Two projects are being undertaken to explore the University’s history, as part of the broader Race Equality Charter action plan.
In summer 2022, following an extensive consultation process, we received confirmation of our Bronze Race Equality Charter (REC) award.
The goal of the REC is to improve the representation, progression and success of minority ethnic staff and students within higher education. It provides a framework that guides the University in identifying and evaluating institutional and cultural barriers that stand in the way of BAME staff and students.
Across the field, there are currently 97 universities who are members of the Charter, with 29 of those members holding REC awards – all Bronze. This indicates the desire in the sector to ensure HEIs are welcoming, and attract and grow talent, and forms a key part of Durham University’s drive towards building an inclusive culture.
REC Bronze awards are granted to those who have submitted an effective action plan to promote racial equality, to be implemented over the following three to five years. The Bronze award is just one step in a process which started in March 2019 for Durham and has been progressed thanks to the hard work of colleagues across the University. The successful Bronze submission is one step in the process of improvements and projects that will enable Durham University to meet the Advance HE Guiding Principles.
Our University Library and Collections department are working on two projects as part of the REC action plan
‘Legacies of Enslavement and Colonialism at Durham University’ is a research project which will begin to explore the University’s institutional archives and other sources in order to enhance understanding of any potential involvement with colonialism and historical slavery or income derived from historical slavery.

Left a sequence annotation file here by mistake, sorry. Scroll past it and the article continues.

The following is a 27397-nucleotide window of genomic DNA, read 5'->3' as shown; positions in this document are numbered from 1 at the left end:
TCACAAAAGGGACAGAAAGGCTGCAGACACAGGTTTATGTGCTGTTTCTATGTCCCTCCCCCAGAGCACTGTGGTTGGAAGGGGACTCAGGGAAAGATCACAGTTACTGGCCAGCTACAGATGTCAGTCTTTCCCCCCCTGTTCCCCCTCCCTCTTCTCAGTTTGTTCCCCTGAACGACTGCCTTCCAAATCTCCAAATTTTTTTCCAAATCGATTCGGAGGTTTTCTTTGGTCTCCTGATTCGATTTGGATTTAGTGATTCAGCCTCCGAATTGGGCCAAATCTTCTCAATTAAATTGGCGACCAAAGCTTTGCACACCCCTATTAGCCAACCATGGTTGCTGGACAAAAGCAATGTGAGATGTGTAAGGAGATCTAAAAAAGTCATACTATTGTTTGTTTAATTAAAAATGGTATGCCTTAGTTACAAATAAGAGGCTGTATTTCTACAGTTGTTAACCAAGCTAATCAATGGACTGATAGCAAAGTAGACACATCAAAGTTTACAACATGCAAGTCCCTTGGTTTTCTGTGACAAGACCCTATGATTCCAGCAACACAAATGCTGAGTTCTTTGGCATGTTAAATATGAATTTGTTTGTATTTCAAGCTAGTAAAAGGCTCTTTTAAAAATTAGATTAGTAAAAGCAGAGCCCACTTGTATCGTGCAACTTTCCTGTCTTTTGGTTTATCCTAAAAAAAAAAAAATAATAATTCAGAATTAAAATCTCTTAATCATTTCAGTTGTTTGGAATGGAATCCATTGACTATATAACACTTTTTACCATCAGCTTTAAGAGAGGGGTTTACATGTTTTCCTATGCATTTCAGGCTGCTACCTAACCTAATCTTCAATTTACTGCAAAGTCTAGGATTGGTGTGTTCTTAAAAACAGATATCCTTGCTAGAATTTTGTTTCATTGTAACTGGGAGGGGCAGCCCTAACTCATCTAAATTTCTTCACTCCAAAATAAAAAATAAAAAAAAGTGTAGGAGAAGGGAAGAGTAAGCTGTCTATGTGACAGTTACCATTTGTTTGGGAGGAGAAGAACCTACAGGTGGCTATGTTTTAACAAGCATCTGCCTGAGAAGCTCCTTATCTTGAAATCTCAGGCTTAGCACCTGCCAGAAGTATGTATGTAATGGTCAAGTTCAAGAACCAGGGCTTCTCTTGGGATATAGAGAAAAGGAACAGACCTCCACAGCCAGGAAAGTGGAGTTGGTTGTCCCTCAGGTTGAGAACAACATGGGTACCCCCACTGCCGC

Rachel Archbold, Head of Equality, Diversity and Inclusion, said: “As defined in the REC action plan, developing our understanding of the University’s involvement in colonialism and historical slavery is critical to our ongoing enriching and diversification work.”
University archivist Dr Jonathan Bush commented: “This important project will investigate any historic links with slavery and colonialism, helping to inform and address any structural inequalities which may be embedded within the institution.”
The second workstream is to assess historic and current collections care and curatorial practice, which incorporates collections management, interpretation and access. Internal and external stakeholders will have input into actions in response to the findings and resulting policies will be written in line with emerging best practice in the sector.
Pro-Vice-Chancellor for EDI Dr Shaid Mahmood said: “There are similar projects going on in higher education institutions (and in other fields) across the country, forming a shift in the sector towards rectifying omissive histories. We may well uncover positive stories but there is also the possibility of finding out some uncomfortable truths. In either case, we will be deepening our understanding of our institution’s history and enabling recognition of the experience of every member of our community, present and past.”
Liz Waller, Director of Library and Collections, added: “The assessment of our past and current collections care and curatorial practice is part of ensuring our approach is aligned with best practice across our professional sectors and our commitment to collaboration in advancing development in those areas.”
The University Archivist is leading on the research into the University’s history. Two Laidlaw Programme scholars are being recruited to carry out more detailed case study research; as part of their research project training, they will undertake six weeks of work during the summer of 2023.
Final reports on the findings of both projects are due to be published late next year and the resulting actions and recommendations will be shared.
Please email us if you would like further information about either of the projects: firstname.lastname@example.org